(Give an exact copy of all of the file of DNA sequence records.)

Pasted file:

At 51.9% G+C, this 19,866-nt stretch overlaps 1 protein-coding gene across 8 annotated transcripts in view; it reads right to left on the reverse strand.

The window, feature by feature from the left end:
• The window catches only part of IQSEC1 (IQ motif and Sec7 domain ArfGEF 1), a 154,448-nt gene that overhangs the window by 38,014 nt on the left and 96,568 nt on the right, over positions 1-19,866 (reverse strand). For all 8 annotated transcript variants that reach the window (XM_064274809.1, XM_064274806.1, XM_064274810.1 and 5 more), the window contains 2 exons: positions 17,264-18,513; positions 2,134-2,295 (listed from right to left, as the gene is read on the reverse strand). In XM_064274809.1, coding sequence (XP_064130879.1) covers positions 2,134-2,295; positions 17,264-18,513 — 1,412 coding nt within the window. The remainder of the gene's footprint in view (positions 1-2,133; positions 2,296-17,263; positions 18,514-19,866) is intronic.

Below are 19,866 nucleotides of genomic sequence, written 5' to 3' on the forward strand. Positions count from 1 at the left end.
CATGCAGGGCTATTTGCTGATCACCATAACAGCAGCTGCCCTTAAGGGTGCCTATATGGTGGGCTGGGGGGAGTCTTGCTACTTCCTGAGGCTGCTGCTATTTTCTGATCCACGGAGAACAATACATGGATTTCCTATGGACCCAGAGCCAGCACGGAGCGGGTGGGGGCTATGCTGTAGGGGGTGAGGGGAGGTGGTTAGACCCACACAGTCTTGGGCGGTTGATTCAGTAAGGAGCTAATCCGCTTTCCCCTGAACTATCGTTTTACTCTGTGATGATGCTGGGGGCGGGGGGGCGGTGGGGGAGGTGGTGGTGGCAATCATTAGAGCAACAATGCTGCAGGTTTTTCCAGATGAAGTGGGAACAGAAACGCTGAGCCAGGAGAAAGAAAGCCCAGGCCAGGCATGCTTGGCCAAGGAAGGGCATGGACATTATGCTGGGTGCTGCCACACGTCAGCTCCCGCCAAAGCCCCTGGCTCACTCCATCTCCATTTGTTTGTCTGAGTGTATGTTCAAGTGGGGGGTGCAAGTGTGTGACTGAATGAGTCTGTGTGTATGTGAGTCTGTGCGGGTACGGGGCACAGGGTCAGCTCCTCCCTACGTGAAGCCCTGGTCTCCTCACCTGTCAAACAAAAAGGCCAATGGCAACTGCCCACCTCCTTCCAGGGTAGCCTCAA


At 51.9% G+C, this 19,866-nt stretch overlaps 1 protein-coding gene across 8 annotated transcripts in view; it reads right to left on the reverse strand.

The window, feature by feature from the left end:
• The window catches only part of IQSEC1 (IQ motif and Sec7 domain ArfGEF 1), a 154,448-nt gene that overhangs the window by 38,014 nt on the left and 96,568 nt on the right, over positions 1-19,866 (reverse strand). For all 8 annotated transcript variants that reach the window (XM_064274809.1, XM_064274806.1, XM_064274810.1 and 5 more), the window contains 2 exons: positions 17,264-18,513; positions 2,134-2,295 (listed from right to left, as the gene is read on the reverse strand). In XM_064274809.1, coding sequence (XP_064130879.1) covers positions 2,134-2,295; positions 17,264-18,513 — 1,412 coding nt within the window. The remainder of the gene's footprint in view (positions 1-2,133; positions 2,296-17,263; positions 18,514-19,866) is intronic.

Below are 19,866 nucleotides of genomic sequence, written 5' to 3' on the forward strand. Positions count from 1 at the left end.
CATGCAGGGCTATTTGCTGATCACCATAACAGCAGCTGCCCTTAAGGGTGCCTATATGGTGGGCTGGGGGGAGTCTTGCTACTTCCTGAGGCTGCTGCTATTTTCTGATCCACGGAGAACAATACATGGATTTCCTATGGACCCAGAGCCAGCACGGAGCGGGTGGGGGCTATGCTGTAGGGGGTGAGGGGAGGTGGTTAGACCCACACAGTCTTGGGCGGTTGATTCAGTAAGGAGCTAATCCGCTTTCCCCTGAACTATCGTTTTACTCTGTGATGATGCTGGGGGCGGGGGGGCGGTGGGGGAGGTGGTGGTGGCAATCATTAGAGCAACAATGCTGCAGGTTTTTCCAGATGAAGTGGGAACAGAAACGCTGAGCCAGGAGAAAGAAAGCCCAGGCCAGGCATGCTTGGCCAAGGAAGGGCATGGACATTATGCTGGGTGCTGCCACACGTCAGCTCCCGCCAAAGCCCCTGGCTCACTCCATCTCCATTTGTTTGTCTGAGTGTATGTTCAAGTGGGGGGTGCAAGTGTGTGACTGAATGAGTCTGTGTGTATGTGAGTCTGTGCGGGTACGGGGCACAGGGTCAGCTCCTCCCTACGTGAAGCCCTGGTCTCCTCACCTGTCAAACAAAAAGGCCAATGGCAACTGCCCACCTCCTTCCAGGGTAGCCTCAA